To apply for a nursery place, visit www.renfrewshire.gov.uk/1140ELC.

Entrance to Glen Cinema

“I remember I didn’t want to go that day,” said Emily Brown (95) – one of hundreds of children who attended Paisley’s Glen Cinema 90 years ago today for a packed matinee performance that ended in tragedy – forever remembered by survivors as Paisley’s ‘Black Hogmanay’.

Entrance to Glen Cinema

The Glen Cinema tragedy took place on 31 December 1929 when a smoking film canister caused a panic during a packed children’s matinee where more than 600 children were present. The main exit doors had a metal gate that had been pulled shut stopping it from opening leading to a crush where 71 children died, and more than 30 children were injured.

Survivors Robert Pope and Emily Brown at 90th anniversary service 7 Dec

Robert Pope (97), had got up that morning and asked his mother for some jars to exchange for money so he could go to the pictures with seven of his friends.

Like so many children at the time, Robert and Emily were sent out the house to the cinema on Hogmanay to allow their parents to get the house cleaned and ready for the new year. They took their seats in the crowded theatre, sang their song and settled down to watch the new cowboy movie Dude Desperado.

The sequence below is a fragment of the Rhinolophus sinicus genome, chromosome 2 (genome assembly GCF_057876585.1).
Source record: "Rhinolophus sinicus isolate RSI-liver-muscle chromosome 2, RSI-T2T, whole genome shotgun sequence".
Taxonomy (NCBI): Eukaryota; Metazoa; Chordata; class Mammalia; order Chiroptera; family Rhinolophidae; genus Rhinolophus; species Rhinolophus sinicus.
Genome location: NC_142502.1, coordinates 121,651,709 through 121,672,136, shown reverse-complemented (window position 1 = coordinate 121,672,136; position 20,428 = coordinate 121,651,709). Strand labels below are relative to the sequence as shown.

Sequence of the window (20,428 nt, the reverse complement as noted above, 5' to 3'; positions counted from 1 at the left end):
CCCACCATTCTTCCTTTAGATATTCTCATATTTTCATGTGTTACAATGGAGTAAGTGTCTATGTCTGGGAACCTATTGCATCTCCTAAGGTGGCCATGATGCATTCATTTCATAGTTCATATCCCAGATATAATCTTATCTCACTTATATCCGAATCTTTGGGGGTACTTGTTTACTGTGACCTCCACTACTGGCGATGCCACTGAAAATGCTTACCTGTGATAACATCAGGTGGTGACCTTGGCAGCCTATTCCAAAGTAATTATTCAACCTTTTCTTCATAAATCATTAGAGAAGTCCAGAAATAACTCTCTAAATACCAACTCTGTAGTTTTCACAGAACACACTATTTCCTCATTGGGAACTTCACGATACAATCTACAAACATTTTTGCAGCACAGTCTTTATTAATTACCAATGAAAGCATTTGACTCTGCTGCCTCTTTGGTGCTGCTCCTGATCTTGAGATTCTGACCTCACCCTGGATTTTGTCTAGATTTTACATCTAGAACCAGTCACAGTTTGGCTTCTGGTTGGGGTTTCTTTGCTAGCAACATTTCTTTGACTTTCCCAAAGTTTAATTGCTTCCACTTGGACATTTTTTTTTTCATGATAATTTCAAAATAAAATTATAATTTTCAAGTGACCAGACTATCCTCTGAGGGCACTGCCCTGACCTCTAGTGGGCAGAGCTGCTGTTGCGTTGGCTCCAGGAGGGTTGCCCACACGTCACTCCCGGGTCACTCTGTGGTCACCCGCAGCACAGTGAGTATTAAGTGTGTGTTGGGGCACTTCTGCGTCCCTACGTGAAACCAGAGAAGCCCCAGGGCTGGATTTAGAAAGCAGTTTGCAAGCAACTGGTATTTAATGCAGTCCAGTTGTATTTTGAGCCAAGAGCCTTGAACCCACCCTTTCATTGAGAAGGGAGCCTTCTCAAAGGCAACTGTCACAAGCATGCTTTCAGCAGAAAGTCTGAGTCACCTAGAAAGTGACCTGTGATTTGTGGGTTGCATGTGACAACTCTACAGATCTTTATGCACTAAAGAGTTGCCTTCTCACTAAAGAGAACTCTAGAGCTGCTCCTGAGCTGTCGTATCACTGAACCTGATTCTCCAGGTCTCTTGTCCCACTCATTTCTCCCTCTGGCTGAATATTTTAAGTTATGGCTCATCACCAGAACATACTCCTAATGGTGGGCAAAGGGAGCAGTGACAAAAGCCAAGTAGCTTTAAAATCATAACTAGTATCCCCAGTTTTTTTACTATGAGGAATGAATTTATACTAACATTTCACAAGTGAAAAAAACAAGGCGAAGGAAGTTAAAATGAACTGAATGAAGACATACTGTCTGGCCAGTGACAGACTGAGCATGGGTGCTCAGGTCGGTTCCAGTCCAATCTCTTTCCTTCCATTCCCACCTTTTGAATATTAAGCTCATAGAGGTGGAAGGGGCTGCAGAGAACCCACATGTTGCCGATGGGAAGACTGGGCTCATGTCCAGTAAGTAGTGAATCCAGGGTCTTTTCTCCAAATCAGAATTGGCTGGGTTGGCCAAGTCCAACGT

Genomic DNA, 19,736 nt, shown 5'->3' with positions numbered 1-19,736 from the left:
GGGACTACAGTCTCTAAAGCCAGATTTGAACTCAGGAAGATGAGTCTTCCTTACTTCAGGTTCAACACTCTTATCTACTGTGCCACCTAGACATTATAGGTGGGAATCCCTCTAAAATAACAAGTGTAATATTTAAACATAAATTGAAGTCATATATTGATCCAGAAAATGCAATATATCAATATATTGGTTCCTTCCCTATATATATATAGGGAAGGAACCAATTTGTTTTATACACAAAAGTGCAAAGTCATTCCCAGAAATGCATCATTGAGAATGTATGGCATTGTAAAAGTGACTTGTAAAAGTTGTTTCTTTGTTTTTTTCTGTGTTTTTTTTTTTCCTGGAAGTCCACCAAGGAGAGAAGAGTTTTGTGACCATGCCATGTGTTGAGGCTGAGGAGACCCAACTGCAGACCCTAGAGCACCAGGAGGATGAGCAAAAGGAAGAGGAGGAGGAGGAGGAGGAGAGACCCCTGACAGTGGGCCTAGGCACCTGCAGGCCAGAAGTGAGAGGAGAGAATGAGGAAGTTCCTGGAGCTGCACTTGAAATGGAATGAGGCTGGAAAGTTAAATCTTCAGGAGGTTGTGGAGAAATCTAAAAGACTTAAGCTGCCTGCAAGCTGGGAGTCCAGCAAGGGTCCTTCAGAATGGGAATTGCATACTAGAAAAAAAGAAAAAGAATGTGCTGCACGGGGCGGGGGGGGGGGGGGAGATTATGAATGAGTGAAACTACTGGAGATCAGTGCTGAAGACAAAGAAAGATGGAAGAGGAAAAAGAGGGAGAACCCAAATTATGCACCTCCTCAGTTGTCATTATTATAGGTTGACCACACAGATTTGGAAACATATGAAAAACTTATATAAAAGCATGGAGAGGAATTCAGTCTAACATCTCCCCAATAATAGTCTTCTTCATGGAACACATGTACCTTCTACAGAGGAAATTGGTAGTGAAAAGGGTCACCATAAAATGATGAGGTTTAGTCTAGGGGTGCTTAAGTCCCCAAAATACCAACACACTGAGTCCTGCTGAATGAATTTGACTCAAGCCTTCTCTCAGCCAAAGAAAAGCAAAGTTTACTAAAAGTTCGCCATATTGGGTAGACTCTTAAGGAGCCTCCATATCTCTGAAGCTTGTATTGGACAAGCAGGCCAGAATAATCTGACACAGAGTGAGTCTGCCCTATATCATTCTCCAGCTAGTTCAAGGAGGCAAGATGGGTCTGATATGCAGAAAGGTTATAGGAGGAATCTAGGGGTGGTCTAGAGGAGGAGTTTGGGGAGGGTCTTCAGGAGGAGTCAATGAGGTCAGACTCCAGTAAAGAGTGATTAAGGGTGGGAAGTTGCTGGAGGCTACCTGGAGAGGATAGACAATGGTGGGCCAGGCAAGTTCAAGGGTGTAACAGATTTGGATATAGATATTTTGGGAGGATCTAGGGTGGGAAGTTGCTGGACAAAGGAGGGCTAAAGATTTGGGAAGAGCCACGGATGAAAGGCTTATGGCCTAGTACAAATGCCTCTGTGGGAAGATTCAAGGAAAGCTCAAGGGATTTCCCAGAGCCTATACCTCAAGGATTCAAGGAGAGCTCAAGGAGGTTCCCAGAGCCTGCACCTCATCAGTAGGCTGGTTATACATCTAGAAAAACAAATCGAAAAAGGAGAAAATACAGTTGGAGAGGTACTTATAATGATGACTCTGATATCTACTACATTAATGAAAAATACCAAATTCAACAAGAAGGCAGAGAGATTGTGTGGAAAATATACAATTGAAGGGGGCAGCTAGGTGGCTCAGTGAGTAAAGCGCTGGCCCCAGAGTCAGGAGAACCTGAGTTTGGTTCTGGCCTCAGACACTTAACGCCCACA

During the picture a film cannister was placed on a heated surface and started to smoke up – leading to the panic and stampede which followed.

Boys Brigade march past picture house at funeral

“I was there with my older sister Jean (10) and younger sister May (3) – we heard someone shout ‘fire’ and started to head for the exit. There was screaming and shouting, and people were pushing and trampling you and you were trampling on others trying to get out.”

“I remember some people jumped over the balcony or onto the stage to try to get out. I was separated from my sisters in the panic – I remember someone smashed a window and a fireman helped get me out.”

Emily’s aunt later found her wandering down Glasgow Road and took her home to her mother in Hunter Street. Her sisters Jean and May were already there and had managed to stay together during the chaos.

“I think my mother gave us all an extra cuddle that night,” said Emily.

“I don’t remember much about it,” said Robert. “I think my guardian angel watched out for me that day.

“When the panic started, I just remember something came over me and I stayed in my seat and didn’t move. I don’t remember much else until later when a fireman was clearing the hall, he asked me what I was doing. I told him I was waiting for the picture to come back on and he told me to head home to my mother and that the film wouldn’t be coming back on.